Year End Investment Moves

In the past few weeks I have purchased more I-Bonds using cash in savings and bought more TIPS (Treasury Inflation Protected Securities) using assets inside my 401(k) account. I made these moves to (a) reduce risk and (b) increase the amount of future retirement income that is both guaranteed and inflation-protected.  I will be continuing this strategy in 2014. Today I made some more year-end changes.

Specifically, I entered orders in my taxable brokerage account to sell all of my GLD and DBC ETF (exchange traded fund) shares. I did this now for two reasons. First, I never liked the GLD investment. I bought those shares a few years ago only because my wife hounded me into investing in gold. Who wants to hold an investment that goes up only when the world news is bad?

The DBC ETF is a commodity investment which has not done well and which I have duplicated as an asset category inside my 401(k) account.

The second reason I sold these shares now was that I wanted to harvest the capital losses this tax year. Why wait for 2014 when I know now that I would not buy these shares again? I want to deduct these capital losses to offset 2013 gains I have realized in other investments.

I’m going to do another investment review on Monday to see if I want to rebalance or just simplify my portfolio. I’m all about simplicity and I don’t need complexity to attain my retirement income goals. I know for sure I will be moving money from my 401(k) core funds to the self-managed brokerage account. I can lower my fund expenses by doing this because I have access to Vanguard and Fidelity funds inside the brokerage account.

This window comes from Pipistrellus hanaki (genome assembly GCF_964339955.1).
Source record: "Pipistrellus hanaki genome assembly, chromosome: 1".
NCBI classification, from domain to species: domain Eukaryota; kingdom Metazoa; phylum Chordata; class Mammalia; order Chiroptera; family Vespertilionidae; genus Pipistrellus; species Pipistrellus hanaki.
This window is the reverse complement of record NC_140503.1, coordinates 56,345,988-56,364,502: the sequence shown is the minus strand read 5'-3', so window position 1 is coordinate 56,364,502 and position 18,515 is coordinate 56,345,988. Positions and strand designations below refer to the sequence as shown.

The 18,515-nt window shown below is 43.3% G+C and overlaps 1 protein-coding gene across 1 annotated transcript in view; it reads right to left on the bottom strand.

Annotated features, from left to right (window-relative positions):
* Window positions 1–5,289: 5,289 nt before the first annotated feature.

What year-end moves are you making?


  1. Jerlocarb says

    Fidelity just introduced some commission free, low expense ratio, passive index funds. So far, I invested in FSTA, Consumer Staples. I plan to invest in FHLC in January. I also have VCSAX in a Vanguard account which I am leaving alone.

    I also like the SPDR etfs. I bought XLP because it has a history of double digit gains since 2008. Also, in 2008 it only went down less than 15% while most everything else went down 32-45%, even total stock market indexes. For my wild side, I am planning to invest in XPH for reasons similar to XLP. I sold my VCDAX this month and will probably buy XLY next year, both Consumer Discretionary funds.

    Finally, I have begun converting my IRA to a Roth while trying to stay right near the 15% tax bracket.

    Have a Happy New Year!

  2. Doris says

    Not too much really—I still have my core retirement holdings invested in my Thrift Savings Plan. When I retired four years ago I left the majority in there and took an in service withdrawal before I left my job. I am averaging a 9% gain for the year and hope to continue the trend next year. My Roth IRA is in Fidelity’s Select Bio-tech fund and I am leaving it there for now. All in all, I have had a good run the last four years but as we all know, I don’t let myself get too comfortable — I do monitor all the investments closely.

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